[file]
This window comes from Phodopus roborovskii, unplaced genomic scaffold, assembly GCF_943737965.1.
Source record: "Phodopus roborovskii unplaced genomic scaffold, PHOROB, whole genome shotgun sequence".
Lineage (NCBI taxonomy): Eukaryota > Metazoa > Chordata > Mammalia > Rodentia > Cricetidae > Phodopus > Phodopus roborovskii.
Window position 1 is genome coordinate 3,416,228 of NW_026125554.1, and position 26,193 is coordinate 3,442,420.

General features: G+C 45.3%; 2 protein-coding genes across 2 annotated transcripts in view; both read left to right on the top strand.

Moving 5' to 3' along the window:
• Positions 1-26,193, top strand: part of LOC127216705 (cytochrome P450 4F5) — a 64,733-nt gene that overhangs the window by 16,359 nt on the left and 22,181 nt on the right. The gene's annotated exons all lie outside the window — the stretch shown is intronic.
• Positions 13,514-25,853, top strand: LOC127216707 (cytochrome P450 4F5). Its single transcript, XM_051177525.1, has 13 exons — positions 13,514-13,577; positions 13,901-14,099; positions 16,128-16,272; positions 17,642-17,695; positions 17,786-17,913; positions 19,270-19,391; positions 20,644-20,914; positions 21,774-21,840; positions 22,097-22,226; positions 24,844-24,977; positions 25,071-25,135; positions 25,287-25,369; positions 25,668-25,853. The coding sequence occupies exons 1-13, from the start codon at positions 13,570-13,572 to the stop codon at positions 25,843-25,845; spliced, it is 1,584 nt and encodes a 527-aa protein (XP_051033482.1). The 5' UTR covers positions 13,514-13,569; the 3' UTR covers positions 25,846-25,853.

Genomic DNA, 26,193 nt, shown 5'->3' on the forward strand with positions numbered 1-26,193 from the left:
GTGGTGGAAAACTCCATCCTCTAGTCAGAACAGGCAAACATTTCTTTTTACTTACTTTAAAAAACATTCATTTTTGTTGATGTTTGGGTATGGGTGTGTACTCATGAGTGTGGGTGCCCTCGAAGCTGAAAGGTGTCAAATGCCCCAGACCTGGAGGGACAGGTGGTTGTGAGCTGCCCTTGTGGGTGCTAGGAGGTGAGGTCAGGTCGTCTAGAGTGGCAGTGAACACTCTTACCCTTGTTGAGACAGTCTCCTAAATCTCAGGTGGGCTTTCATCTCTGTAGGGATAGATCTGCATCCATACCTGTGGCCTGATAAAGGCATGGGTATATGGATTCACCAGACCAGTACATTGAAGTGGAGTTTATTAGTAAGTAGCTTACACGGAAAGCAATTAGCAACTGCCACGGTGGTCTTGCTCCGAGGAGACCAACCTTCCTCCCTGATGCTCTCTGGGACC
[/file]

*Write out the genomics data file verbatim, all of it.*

This window comes from Phodopus roborovskii, unplaced genomic scaffold, assembly GCF_943737965.1.
Source record: "Phodopus roborovskii unplaced genomic scaffold, PHOROB, whole genome shotgun sequence".
Lineage (NCBI taxonomy): Eukaryota > Metazoa > Chordata > Mammalia > Rodentia > Cricetidae > Phodopus > Phodopus roborovskii.
Window position 1 is genome coordinate 3,416,228 of NW_026125554.1, and position 26,193 is coordinate 3,442,420.

General features: G+C 45.3%; 2 protein-coding genes across 2 annotated transcripts in view; both read left to right on the top strand.

Moving 5' to 3' along the window:
• Positions 1-26,193, top strand: part of LOC127216705 (cytochrome P450 4F5) — a 64,733-nt gene that overhangs the window by 16,359 nt on the left and 22,181 nt on the right. The gene's annotated exons all lie outside the window — the stretch shown is intronic.
• Positions 13,514-25,853, top strand: LOC127216707 (cytochrome P450 4F5). Its single transcript, XM_051177525.1, has 13 exons — positions 13,514-13,577; positions 13,901-14,099; positions 16,128-16,272; positions 17,642-17,695; positions 17,786-17,913; positions 19,270-19,391; positions 20,644-20,914; positions 21,774-21,840; positions 22,097-22,226; positions 24,844-24,977; positions 25,071-25,135; positions 25,287-25,369; positions 25,668-25,853. The coding sequence occupies exons 1-13, from the start codon at positions 13,570-13,572 to the stop codon at positions 25,843-25,845; spliced, it is 1,584 nt and encodes a 527-aa protein (XP_051033482.1). The 5' UTR covers positions 13,514-13,569; the 3' UTR covers positions 25,846-25,853.

Genomic DNA, 26,193 nt, shown 5'->3' on the forward strand with positions numbered 1-26,193 from the left:
GTGGTGGAAAACTCCATCCTCTAGTCAGAACAGGCAAACATTTCTTTTTACTTACTTTAAAAAACATTCATTTTTGTTGATGTTTGGGTATGGGTGTGTACTCATGAGTGTGGGTGCCCTCGAAGCTGAAAGGTGTCAAATGCCCCAGACCTGGAGGGACAGGTGGTTGTGAGCTGCCCTTGTGGGTGCTAGGAGGTGAGGTCAGGTCGTCTAGAGTGGCAGTGAACACTCTTACCCTTGTTGAGACAGTCTCCTAAATCTCAGGTGGGCTTTCATCTCTGTAGGGATAGATCTGCATCCATACCTGTGGCCTGATAAAGGCATGGGTATATGGATTCACCAGACCAGTACATTGAAGTGGAGTTTATTAGTAAGTAGCTTACACGGAAAGCAATTAGCAACTGCCACGGTGGTCTTGCTCCGAGGAGACCAACCTTCCTCCCTGATGCTCTCTGGGACC